Connect with us


China and U.S. to abide by Taiwan agreement



US President Joe Biden has confirmed he and his Chinese counterpart Xi Jinping have agreed to abide by the “Taiwan agreement”

The President of the United States appeared to be referring to America’s longstanding “one China” policy, where it recognises China rather than Taiwan.

But – the agreement further allows the United States to maintain a “robust unofficial” relationship with Tawian.

The announcement follows escalating tensions between Taiwan and Beijing

Beijing has sent “record numbers” of military jets into Taiwan’s air defence zone for four consecutive days.

Reports suggest the military action could be done as a way warning Taiwan’s president ahead of the island’s national day.

Taiwan has its own constitution, military, and democratically elected leaders, and considers itself a sovereign state

Beijing however, views Taiwan as a breakaway province and has not ruled out the possible use of force to achieve unification with the island.

The “One China” policy, which both President Biden and President Xi are believed to have referred to, is a key cornerstone of Sino-US relations.

The policy however is distinct from the One China principle, whereby China insists Taiwan is an inalienable part of one China to be reunified one day.

“I’ve spoken with Xi about Taiwan. We agree we’ll abide by the Taiwan agreement,”

– President Biden.
FILE PHOTO: Soldiers march to position during an anti-invasion drill on the beach during the annual Han Kuang military drill in Tainan, Taiwan, September 14, 2021. REUTERS/Ann Wang

“We made it clear that I don’t think he should be doing anything other than abiding by the agreement.

– President Biden

On Wednesday, Taiwan’s defence minister confirmed that military tensions with China were at its worst in more than 40 years.

The minister stated that the communist nation has the capability of mounting a “full-scale” invasion of Taiwan by 2025.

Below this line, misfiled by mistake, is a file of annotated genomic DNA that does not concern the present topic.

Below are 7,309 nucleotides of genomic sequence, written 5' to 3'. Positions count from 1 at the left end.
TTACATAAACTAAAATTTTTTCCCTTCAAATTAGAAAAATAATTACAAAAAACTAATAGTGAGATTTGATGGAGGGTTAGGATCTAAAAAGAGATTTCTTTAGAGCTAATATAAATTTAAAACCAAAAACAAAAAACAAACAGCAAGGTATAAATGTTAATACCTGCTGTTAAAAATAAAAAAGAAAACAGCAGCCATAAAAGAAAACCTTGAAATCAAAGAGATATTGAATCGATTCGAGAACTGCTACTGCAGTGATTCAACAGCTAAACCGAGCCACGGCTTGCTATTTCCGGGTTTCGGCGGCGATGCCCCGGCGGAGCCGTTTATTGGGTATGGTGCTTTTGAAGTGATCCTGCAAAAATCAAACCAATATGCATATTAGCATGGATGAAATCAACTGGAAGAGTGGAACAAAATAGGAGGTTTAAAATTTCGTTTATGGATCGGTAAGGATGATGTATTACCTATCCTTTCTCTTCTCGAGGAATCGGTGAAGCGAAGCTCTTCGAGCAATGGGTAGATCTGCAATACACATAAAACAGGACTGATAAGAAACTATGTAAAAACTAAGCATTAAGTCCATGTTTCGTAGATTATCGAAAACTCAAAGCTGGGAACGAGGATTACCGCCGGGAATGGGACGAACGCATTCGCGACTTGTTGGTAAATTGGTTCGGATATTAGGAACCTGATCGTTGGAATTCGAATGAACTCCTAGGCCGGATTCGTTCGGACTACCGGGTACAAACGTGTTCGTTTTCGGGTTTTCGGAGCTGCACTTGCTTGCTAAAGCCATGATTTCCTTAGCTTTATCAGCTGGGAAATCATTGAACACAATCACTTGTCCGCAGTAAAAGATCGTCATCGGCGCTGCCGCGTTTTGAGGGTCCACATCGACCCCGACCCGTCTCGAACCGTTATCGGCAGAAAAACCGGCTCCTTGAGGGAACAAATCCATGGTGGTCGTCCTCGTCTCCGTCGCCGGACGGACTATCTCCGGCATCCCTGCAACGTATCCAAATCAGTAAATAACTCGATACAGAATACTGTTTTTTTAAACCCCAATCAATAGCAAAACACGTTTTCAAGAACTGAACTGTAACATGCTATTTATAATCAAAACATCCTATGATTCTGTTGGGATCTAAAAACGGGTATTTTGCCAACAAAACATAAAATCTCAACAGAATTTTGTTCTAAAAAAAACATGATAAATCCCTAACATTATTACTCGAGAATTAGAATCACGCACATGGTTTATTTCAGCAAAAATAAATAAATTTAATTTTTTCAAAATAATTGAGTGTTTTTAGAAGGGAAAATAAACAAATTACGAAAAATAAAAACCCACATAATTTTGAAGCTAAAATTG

China to stop building coal energy plants abroad
Tensions are escalating between China and Taiwan.

“By 2025, China will bring the cost and attrition to its lowest. It has the capacity now, but it will not start a war easily, having to take many other things into consideration,”

Taiwan’s defence minister said.

Analysts watching China closely have previously warned that Beijing is becoming increasingly concerned that Taiwan’s government is moving the island towards a formal declaration of independence and wants to deter its President Tsai Ing-wen from taking any steps in that direction.

The latest warning comes even as a Taiwanese parliamentary committee undertakes a review of a special military spending budget of T$240bn ($8.6bn; £6.32bn) over the next few years that will mostly go towards naval weapons used by Taiwan forces.

The US has continued to sell weapons to Taiwan as part of Washington’s Taiwan Relations Act, which states that the United States must assist Taiwan defend itself.

Continue Reading


It takes a village: coordinated financial teams prove paramount to maximising wealth



The pursuit of wealth is often faced by significant challenges including debt, lifestyle costs, and burnout – so what methods can help overcome these challenges?

Maximising financial opportunities involves a suite of tasks, from leveraging favourable loan rates, strategic tax planning, and coordinated financial advising.

Mark Wyld from MW Wealth joins to discuss more. #featured

Continue Reading


Microsoft recalls ‘Recall AI’ feature over security fears



Microsoft has announced a postponement in the release of its new Recall AI feature, citing significant security concerns raised during internal testing.

Pope Francis took charge of discussions on the implications of artificial intelligence for global ethics and governance, Reuters reports.

The pope said AI represented an “epochal transformation” for mankind, but stressed the need for close oversight of the ever-developing technology to preserve human life and dignity.

“No machine should ever choose to take the life of a human being,” he said, adding that people should not let superpowerful algorithms decide their destiny.
“We would condemn humanity to a future without hope if we took away people’s ability to make decisions about themselves and their lives, by dooming them to depend on the choices of machines,” he warned.

#featured #trending

Continue Reading

Trending Now